Take the 2-minute tour ×
Programmers Stack Exchange is a question and answer site for professional programmers interested in conceptual questions about software development. It's 100% free, no registration required.

Why does the following code output y>x when clearly 1>-1?

unsigned x=1;
signed char y=-1;

if(x>y){
    printf("x>y");
}
else {
    printf("y>x");
}

Please explain this result.

share|improve this question
add comment

closed as off topic by tdammers, gnat, maple_shaft Nov 9 '12 at 12:13

Questions on Programmers Stack Exchange are expected to relate to software development within the scope defined by the community. Consider editing the question or leaving comments for improvement if you believe the question can be reworded to fit within the scope. Read more about reopening questions here.If this question can be reworded to fit the rules in the help center, please edit the question.

3 Answers

Implicit type conversion is biting you. Because x is unsigned, y is cast to unsigned as well; because -1 doesn't fit in an unsigned char, it overflows and becomes 255 (the bit-wise unsigned char equivalent of -1), which obviously is larger than -1.

share|improve this answer
    
But how Compiler decide whether unsigned would be cast to signed or vice-versa ? –  Sudhir Nov 9 '12 at 11:08
    
sudhir: It will just do it because it has to. It just can't compare them otherwise at all. The internal bit representation is different and not converting would not make sense too. In fact there isn't really a "good" way to do it for the compiler and it's the job of the programmer to prevent such situations by either using proper datatypes or doing manual conversion when necessary. –  thorsten müller Nov 9 '12 at 11:12
    
@thorstenmüller It means always there would be casting of signed to unsigned. Is there is a possibility of unsigned to signed conversion? –  Sudhir Nov 9 '12 at 11:16
    
@sudhir: yes, of course. You can always cast explicitly to avoid such things. Another thing I've seen a lot is storing individual chars in int variables. –  tdammers Nov 9 '12 at 11:18
    
@thorstenmüller I have one more confusion when Iam removing unsigned from int then the output must be same as by-default int is unsigned.But the output gets reversed.Why so? –  Sudhir Nov 9 '12 at 11:27
show 8 more comments

This is a case where hopefully you are getting a compiler warning about the mixing of an unsigned and unsigned value. It may be even more specific where it talks about an unsigned lvalue and a signed rvalue.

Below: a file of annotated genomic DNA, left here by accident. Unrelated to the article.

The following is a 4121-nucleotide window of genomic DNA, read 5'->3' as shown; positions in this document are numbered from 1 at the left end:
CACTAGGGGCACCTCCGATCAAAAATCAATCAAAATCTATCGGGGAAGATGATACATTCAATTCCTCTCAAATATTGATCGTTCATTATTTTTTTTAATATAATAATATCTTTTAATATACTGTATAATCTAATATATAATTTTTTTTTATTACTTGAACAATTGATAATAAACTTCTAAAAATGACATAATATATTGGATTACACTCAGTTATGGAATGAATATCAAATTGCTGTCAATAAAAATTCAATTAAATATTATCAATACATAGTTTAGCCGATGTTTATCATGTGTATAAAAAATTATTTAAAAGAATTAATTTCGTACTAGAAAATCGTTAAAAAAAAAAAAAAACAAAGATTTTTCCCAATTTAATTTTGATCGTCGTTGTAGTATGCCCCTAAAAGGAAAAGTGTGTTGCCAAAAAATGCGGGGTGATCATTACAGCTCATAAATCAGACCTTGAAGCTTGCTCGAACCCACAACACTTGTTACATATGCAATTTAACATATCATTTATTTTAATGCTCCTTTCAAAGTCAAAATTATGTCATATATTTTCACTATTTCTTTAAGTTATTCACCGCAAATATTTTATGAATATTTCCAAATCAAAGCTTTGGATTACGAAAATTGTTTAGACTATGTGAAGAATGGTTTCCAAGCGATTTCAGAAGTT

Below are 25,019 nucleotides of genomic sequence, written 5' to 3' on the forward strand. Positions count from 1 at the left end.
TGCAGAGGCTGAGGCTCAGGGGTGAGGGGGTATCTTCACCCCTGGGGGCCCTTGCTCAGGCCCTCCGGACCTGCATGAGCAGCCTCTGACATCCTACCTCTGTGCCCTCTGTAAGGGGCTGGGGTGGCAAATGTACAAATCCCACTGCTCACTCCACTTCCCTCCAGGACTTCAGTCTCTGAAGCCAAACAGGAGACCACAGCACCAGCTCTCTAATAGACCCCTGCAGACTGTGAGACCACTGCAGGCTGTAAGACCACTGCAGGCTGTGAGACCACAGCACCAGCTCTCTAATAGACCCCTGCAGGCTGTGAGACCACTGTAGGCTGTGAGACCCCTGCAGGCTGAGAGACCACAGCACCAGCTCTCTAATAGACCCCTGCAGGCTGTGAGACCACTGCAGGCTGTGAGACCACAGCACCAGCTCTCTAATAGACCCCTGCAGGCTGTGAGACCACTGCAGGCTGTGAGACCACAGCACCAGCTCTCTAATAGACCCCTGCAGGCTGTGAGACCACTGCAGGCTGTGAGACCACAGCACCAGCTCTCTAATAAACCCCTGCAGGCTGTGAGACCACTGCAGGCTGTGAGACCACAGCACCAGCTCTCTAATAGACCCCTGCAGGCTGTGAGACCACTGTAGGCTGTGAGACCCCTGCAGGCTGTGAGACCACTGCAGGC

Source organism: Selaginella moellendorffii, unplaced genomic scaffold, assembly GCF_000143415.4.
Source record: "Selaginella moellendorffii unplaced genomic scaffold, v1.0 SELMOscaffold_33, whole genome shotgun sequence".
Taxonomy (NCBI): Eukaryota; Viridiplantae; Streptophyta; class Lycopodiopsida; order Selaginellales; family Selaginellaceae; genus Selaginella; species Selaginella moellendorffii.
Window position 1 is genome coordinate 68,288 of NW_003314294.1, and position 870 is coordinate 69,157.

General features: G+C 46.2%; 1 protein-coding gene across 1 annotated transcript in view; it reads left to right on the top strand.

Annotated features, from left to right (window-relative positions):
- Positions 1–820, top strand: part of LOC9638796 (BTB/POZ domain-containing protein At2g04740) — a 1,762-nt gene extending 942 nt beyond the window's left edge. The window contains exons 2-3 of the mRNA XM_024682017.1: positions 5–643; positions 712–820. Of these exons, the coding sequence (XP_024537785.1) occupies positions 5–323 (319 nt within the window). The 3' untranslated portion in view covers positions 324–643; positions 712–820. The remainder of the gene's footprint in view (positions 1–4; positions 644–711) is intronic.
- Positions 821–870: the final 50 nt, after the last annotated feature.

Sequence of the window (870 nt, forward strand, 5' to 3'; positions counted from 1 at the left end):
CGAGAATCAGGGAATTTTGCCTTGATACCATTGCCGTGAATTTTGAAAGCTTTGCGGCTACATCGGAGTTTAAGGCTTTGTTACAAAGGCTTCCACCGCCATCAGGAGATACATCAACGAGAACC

This example underscores the hazards of C and to a lesser extent, C++ (which tends to be a little more strict about type checking, and which offers multiple kinds of casts). If you want to write good quality C code several things can help:

  • As a basic precaution, use compiler options to generate the strictest warnings possible.
  • Very specifically, avoid mixing of signed and unsigned values in comparisons and most calculations. (signed = signed * unsigned OK, signed = signed + unsigned OK, most other mixing, bad).
  • Use printf(), trace(), or inspection of variables in a debugger to better understand where things go wrong. If your program included a statement like printf("x=%d, y=%d/n", x, y); you would see that things went bad as -1 was assigned into y.
  • Study, study, study... C is a demanding language and you should make yourself as expert as possible on the semantics and side-effects of signed and unsigned comparisons and calculations. You also need a very high degree of attention to detail about the range of input values to equations, the possible range of equation results, and whether constants can actually fit into the variables to which they are assigned.
  • When appropriate, use defensive programming techniques like asserts to expose programming problems during development.
share|improve this answer
    
The compiler does not warn. Implicit casts, even narrowing ones, are valid C, and no warning is issued. Explicit casting on variable assignment is seldom required in C. –  tdammers Nov 9 '12 at 11:48
    
To elaborate: gcc 4.7.1 at least does not warn, at least not for signed vs. unsigned char, and it does produce the correct result (i.e., signed -1 tests smaller than unsigned 1) - but it does warn for signed vs. unsigned int (and, consequently, produces the "wrong" result). My guess would be that gcc casts to a larger integer type to do the comparison; I'm unsure though whether this is standard C behavior. –  tdammers Nov 9 '12 at 11:55
add comment

@tdammers answer is correct, let me expand a bit.

The binary representation for negative values assumes the highest bit has value of 1. E.g., all negative 8-bit values look like 1xxx xxxx.

8-bit value for -1 is 1111 1111.

Hence, the very same binary 1111 1111 for unsigned is 255. So, the same binary value can be interpreted two different ways, depending if it is signed or not.

In your case, as @tdammers noticed, your -1 is stored into signed variable, but then implicitly interpreted as unsigned. Of course, 1 < 255, hence the result.

P.S. You should always check compiler warnings. All modern compilers would raise a warning on this matter.

share|improve this answer
add comment

Not the answer you're looking for? Browse other questions tagged or ask your own question.